For those of us who appreciate the warm, smoky sting of a nice glass of the good stuff, Tennessee whiskey enjoys the same outsize reputation as Kentucky bourbon; there’s history in every sip, and even the not-so-good stuff ain’t that bad. The two tipples are closely related, historically, geographically, and chemically; a liquor connoisseur will tell you the main difference comes down to an extra step (the Tennessee version is filtered through sugar maple charcoal after it’s distilled, which imparts its characteristic smoothness). But there’s another key factor that differentiates the two iconically American spirits that—hopefully—will soon evaporate like an angel’s share.
In Kentucky, workers at many of the bourbon distilleries that manufacture popular brands like Jim Beam, Buffalo Trace, Heaven Hill, and Wild Turkey are union members, and are represented by the United Food and Commercial Workers (UFCW)’s Distillery and Winery division. Until now, none of their Tennessee counterparts could say the same. But in December, workers at Nelson’s Green Brier Distillery in Nashville went public with their desire to organize a union, taking the name United Distillery Workers of Tennessee. They face an uphill battle by trying to unionize in a “right to work” state like Tennessee, whose Republican governor, Bill Lee, is so virulently anti-union that he’s personally led captive audience meetings, but they’re standing firm. The United Distillery Workers of Tennessee’s distillery union drive is among the first for their state, and, as one of the worker-organizers told me last week, is an essential move to protect themselves and their livelihoods.
It started with a strike. On September 11, 2021, following months of stalled negotiations over their next five-year contract, the arrival of a federal mediator, and a September 9 meeting that saw UFCW Local 23D members vote 96 percent against the company’s latest proposal, more than 400 unionized workers at the Heaven Hill distillery in Bardstown, Ky., walked out. Heaven Hill is known for manufacturing some of the biggest names in bourbon, including Evan Williams, Elijah Craig, and Larceny (a personal favorite). Workers pointed out that the bourbon industry had been enjoying record profits. In 2020, Heaven Hill made over $500 million in profits, but during negotiations, the company hardly budged on issues like overtime, wages, and health care premiums. Both labor and the local bar and restaurant community rallied behind the strike, urging consumers to boycott Heaven Hill products or refusing to stock them outright until an agreement was reached. Six weeks later, on October 21, the strike came to an end after workers ratified a new contract. UFCW Local 23D President Matt Aubrey celebrated their contract gains in a press release, saying, “Together, these hardworking Kentuckians preserved the affordable healthcare, overtime pay, and fair scheduling that enables them to balance work with supporting their families.”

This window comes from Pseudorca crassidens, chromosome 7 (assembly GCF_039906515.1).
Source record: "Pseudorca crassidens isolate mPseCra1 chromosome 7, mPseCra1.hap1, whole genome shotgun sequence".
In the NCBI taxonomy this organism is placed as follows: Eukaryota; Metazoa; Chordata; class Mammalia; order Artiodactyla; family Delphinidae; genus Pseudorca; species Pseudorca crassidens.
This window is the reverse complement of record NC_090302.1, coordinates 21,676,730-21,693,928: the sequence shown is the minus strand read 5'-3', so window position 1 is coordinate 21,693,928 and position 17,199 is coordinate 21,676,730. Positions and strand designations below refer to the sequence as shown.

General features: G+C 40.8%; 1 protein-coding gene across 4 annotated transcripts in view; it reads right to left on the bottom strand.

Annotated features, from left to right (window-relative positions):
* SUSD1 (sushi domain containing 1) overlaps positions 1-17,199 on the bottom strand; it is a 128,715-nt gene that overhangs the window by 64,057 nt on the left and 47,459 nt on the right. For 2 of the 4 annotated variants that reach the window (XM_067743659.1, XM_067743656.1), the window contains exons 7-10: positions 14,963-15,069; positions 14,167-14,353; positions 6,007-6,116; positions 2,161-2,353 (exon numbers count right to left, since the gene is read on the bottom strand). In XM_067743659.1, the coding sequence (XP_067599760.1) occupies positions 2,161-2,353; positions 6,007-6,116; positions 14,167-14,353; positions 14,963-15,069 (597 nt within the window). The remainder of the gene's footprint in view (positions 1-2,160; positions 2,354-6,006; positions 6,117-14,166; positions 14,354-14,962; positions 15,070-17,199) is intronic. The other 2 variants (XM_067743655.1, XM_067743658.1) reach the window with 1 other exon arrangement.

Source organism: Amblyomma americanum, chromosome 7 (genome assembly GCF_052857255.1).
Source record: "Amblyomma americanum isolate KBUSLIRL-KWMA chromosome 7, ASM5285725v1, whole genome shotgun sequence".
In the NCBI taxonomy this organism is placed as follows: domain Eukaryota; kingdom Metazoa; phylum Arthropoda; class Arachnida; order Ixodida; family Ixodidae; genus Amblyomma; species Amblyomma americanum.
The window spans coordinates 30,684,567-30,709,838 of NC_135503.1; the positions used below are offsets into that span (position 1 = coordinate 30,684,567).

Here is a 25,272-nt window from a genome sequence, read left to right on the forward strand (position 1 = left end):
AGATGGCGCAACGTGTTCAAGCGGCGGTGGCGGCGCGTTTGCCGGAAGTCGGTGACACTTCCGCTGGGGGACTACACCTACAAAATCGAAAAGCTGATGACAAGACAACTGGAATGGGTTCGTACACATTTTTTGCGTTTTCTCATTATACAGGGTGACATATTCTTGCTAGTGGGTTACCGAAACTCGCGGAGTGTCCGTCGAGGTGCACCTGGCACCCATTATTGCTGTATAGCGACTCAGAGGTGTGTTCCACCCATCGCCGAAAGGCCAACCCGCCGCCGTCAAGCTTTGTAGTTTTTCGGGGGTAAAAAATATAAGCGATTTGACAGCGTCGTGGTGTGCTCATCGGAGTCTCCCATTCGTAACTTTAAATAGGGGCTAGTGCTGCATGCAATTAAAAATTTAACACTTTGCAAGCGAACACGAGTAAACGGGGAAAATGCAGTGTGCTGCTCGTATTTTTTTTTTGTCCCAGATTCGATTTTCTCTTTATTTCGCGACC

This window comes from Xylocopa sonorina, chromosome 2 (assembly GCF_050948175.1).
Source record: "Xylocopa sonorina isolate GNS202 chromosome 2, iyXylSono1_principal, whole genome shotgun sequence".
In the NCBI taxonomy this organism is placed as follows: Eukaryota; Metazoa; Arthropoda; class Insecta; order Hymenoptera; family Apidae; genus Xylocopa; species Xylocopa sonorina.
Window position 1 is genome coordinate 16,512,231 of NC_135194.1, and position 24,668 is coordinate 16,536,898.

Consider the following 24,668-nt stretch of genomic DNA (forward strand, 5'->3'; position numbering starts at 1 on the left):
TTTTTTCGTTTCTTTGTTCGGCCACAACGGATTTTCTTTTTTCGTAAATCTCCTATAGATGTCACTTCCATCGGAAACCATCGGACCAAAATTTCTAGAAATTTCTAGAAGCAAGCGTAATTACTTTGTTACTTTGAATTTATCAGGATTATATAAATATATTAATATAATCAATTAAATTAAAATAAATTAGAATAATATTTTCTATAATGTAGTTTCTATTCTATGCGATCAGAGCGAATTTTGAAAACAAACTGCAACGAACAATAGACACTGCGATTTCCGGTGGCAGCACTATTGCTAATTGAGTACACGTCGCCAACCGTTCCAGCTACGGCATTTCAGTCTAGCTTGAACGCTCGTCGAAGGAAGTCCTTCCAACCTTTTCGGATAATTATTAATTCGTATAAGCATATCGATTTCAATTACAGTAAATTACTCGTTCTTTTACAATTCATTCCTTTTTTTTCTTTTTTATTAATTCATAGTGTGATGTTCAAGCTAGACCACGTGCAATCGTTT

Earlier that summer, Heaven Hill had cut the ribbon on the $19 million renovation of its visitors’ center, a project that took two years to complete and was part of a larger $125 million expansion plan. Other distilleries took notice, and even sent their own employees up there to scope it out. Workers from Nelson’s Green Brier Distillery, a historic craft operation in the heart of Nashville that was snapped up by beverage giants Constellation Brands in 2019 and is known for making Belle Meade bourbon as well as its own signature whiskey, took a field trip to Bardstown shortly before the Covid-19 pandemic hit, and found out that their own bosses were planning a big, costly expansion of their own. “Our distillery announced that they were doing a $10 to $15 million build out of our current facility,” Dylan Lancaster, a front-of-house worker at Green Brier and organizer for the United Distillery Workers of Tennessee, told me. “That got us thinking like, well, that’s interesting. We are all getting paid well, well below the industry standard, based on what we know about the distilleries in Kentucky, which are represented almost exclusively by UFCW. And that doesn’t seem right.”
Many of his coworkers agreed, and they decided that unionizing was the answer. On December 10, 2021, the United Distillery Workers of Tennessee went public, initially hoping that the company would recognize the union voluntarily. They had reason to believe that it might work out that way; Constellation Brands already has several UFCW-represented shops within its portfolio, and the Green Brier workers had an overwhelming majority, with 80 percent of the workplace signing union cards. Instead, the company refused to recognize the union and insisted on filing for an NLRB election. Their new corporate owner, Constellation Brands, has ignored them; Nelson’s Green Brier Distillery founders Andy and Charlie Nelson, who are now minority stakeholders in the company, have been compelled to act as go-betweens—and they have not responded favorably to the union drive. “We’ve expressed to them that it is not personal,” Lancaster explained. “This is a struggle between the workers and Constellation Brands, which is a multibillion-dollar corporation. If it was a bad job that people didn’t like, they would just quit and move on, but we want to improve on what they built here to make it better.”